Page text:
Georgia is making a late-to-the-game push to land SpaceX — a rocketship company that delivers cargo to the International Space Station — as the first tenant of a proposed “spaceport” in coastal Camden County.
The site is one of three under consideration, according to company and economic development officials, for a project that could almost overnight create a commercial space industry in Georgia. SpaceX would launch rockets from the complex and could build them there as well.
Texas, already home to a SpaceX test facility and offering a more developed incentives package, is the frontrunner, according to company executives. Florida, home to Cape Canaveral, where SpaceX currently launches payloads, is also a candidate for the minimum 200-job project.
Last Friday, Gov. Nathan Deal pitched Georgia and its 4,000-acre site to SpaceX founder and noted entrepreneur Elon Musk. State and local economic development officials are considering possible inducements — free land, job-creation incentives, equipment and machinery tax breaks, workforce training — to persuade Musk.
Musk said recently a decision will come by year’s end.
“There’s still a window for Georgia to make its case, but I don’t think the window will be open forever,” said Robert Braun, a professor of space technology at Georgia Tech and a former chief technologist for NASA. “With the retirement of the Space Shuttle there’s now a growing market for commercial space transportation. (And) a spaceport isn’t just about launchings. It’s about bringing other industries into Georgia too.”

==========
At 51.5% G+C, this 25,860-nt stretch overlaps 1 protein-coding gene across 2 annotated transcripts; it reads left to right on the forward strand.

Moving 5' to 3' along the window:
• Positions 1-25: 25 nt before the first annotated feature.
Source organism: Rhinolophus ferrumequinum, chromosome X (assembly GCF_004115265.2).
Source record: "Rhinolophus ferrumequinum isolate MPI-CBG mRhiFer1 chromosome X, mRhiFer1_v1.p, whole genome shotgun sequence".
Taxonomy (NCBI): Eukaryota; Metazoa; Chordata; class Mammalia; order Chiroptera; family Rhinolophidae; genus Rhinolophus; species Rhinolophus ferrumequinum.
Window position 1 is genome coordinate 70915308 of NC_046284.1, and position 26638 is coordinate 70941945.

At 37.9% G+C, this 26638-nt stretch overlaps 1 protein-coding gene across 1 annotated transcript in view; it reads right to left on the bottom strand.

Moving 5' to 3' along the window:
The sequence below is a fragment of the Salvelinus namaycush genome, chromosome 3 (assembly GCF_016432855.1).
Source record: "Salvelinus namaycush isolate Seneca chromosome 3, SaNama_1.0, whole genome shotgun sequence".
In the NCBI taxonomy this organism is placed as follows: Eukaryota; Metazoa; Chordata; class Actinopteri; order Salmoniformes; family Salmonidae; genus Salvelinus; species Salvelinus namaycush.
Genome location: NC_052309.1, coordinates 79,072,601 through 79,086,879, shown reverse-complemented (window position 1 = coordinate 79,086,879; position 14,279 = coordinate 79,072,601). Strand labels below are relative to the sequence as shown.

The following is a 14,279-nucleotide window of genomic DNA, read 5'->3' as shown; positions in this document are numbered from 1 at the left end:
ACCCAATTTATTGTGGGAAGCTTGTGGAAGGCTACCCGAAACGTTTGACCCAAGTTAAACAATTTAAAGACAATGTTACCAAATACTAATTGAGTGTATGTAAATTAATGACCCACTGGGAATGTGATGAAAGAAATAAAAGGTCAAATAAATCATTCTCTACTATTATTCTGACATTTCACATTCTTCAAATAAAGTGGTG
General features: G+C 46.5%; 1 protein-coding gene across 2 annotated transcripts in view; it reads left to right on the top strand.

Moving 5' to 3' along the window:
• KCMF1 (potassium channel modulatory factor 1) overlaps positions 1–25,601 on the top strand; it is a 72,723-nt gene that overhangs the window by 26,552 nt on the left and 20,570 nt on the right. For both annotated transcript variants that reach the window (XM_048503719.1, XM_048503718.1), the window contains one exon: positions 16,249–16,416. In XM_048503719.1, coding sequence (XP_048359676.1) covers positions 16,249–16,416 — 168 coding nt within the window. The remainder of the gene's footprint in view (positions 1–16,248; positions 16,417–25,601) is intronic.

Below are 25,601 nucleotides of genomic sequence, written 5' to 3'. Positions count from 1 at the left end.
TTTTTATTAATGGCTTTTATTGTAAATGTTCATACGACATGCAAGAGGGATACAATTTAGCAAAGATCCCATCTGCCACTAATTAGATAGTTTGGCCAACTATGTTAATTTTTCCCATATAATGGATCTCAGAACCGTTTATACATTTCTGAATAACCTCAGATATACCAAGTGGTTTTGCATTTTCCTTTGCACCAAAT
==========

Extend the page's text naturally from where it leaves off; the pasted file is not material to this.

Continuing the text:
Even if SpaceX locates elsewhere, the development of an airport for rocket ships along the coast is the ultimate objective of Braun and other members of the Georgia Space Working Group. The public-private group, established two years ago, seeks to attract space industry companies to Georgia.
Space exploration is a $290 billion a year global business and seven other states, including Texas, Florida and Virginia, are home to space ports.
Dreams of a private space industry — Musk wants to put a man on Mars — have long gripped the American psyche and now seem tantalyzingly close to reality.
NASA shut down its space shuttle program two years ago and turned over resupply of the Space Station to SpaceX, which won a $1.6 billion contract to deliver a dozen payloads to the orbiting science project. The company’s Dragon cargo capsule splashed down Tuesday in the Pacific Ocean, its third successful round-trip mission.
Commercial satellite companies are also searching for launch sites. And suborbital space tourism will need launch pads and passenger centers as well.
“We’ve got commercial space company people telling us we’ve got the best launch location on the East Coast and, if you develop it right, it could be the best site in the country and world,” said Bob Scaringe, chairman of the space working group. “There’s a tremendous opportunity for the state to attract employers in the space industry.”